By Huma Siddiqui
Ms. Huma Siddiqui is a Senior Correspondent in The Financial Express Newspaper, New Delhi
The acceptance of the Indo-Pacific as a single strategic construct linking the contiguous waters of the western Pacific and the Indian Ocean has gained currency in the last few years with the shift in the geopolitical center of gravity to this region.
Globalization, trade dependence, the seamless connectivity of the maritime domain and the changing nature of the maritime threat becoming more transnational in nature has blurred physical boundaries and raised awareness of the importance of ensuring secure
seas for the unhindered movement of trade and energy.
This has also coincided with the remarkable rise of China, unprecedented historically by its sheer scale and ambition. It's territorial claims in the South China Sea, its belligerence in the East China Sea and its rapid advance into the Indian Ocean through
ambitious strategic and economic initiatives like the Belt-and-Road Initiative have challenged the established an international rules-based system which respected the oceans as the common heritage of mankind.
The Indo-Pacific construct means different things to different people. For the US, it extends up to the west coast of India which is also the geographic boundary of the US Indo-Pacific command whereas for India it includes the entire Indian Ocean and the western
Pacific as highlighted by Prime Minister Narendra Modi at his keynote speech at the Shangrila Dialogue in 2018.
What did Prime Minister Modi say at Shangrila Dialogue in 2018?
In his speech he had clearly indicated the geographical reach of India’s idea of the Indo-Pacific starting from Africa to the Americas, which covers both the Indian and Pacific Oceans, in tandem with that of Japan.
He had also emphasized on a few major aspects which reflect India’s policy perspective on Indo-Pacific, which included "inclusiveness”, "openness”, "ASEAN centrality” and that the concept was not directed against any country.
Similarly, while the US does not consider China a part of its Indo-Pacific construct, India has gone to great length to highlight it as an inclusive construct for the whole region, a fact also highlighted by Prime Minister Modi at the same Shangrila Dialogue.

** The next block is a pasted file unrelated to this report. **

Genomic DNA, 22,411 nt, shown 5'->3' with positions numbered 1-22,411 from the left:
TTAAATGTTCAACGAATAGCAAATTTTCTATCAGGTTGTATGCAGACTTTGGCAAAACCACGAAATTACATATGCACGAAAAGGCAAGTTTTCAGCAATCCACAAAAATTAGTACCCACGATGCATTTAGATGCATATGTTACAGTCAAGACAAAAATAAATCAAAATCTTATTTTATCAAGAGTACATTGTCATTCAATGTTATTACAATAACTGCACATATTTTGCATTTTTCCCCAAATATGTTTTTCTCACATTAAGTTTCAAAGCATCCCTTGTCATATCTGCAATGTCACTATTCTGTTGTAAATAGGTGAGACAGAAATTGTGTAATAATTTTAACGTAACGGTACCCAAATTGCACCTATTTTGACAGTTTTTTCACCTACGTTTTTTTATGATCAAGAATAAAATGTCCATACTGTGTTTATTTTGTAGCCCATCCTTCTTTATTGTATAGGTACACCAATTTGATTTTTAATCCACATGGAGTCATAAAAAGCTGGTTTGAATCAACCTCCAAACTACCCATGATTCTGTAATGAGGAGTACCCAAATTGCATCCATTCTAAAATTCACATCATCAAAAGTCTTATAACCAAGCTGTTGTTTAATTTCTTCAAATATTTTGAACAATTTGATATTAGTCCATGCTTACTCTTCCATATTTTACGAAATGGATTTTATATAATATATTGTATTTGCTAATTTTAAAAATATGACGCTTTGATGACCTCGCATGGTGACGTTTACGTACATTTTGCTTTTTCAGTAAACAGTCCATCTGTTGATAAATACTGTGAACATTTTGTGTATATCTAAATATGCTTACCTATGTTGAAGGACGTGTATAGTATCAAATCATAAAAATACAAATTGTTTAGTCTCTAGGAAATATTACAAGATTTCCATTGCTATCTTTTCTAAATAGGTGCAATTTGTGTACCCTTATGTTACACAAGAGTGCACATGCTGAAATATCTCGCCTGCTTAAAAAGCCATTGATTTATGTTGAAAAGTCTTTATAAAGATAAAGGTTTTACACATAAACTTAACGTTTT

The other major powers which can shape the regional maritime environment like Japan, Australia, South Korea and the ASEAN nations too have differing perspectives.
The focus of the Indo Pacific initiative is on connectivity, enhancing maritime security, counterterrorism, non-proliferation and cyber issues. Last November, senior officials from the US, Australia, India, and Japan had met in Singapore for consultations on
the Indo Pacific region. And all had re-affirmed a shared commitment to maintain and strengthen a rules-based order in the Indo-Pacific in which all nations are sovereign, strong and prosperous. And shared support for a free, open and inclusive region that
fosters universal respect for international law, freedom of navigation and overflight and sustainable development.
Indo-Pacific Maritime Cooperation
The major focus of the Indo-Pacific is based on oceans, which is the common thread that connects all. Countries including India, Indonesia, Singapore, and Sri Lanka, primarily maritime nations occupy the most important strategic positions in the Indian Ocean.
The government has introduced the concept of SAGAR (Security And Growth for All in the Region) and believes in an Indo-Pacific that is free, open and inclusive, and one that is founded upon a cooperative and collaborative rules-based order.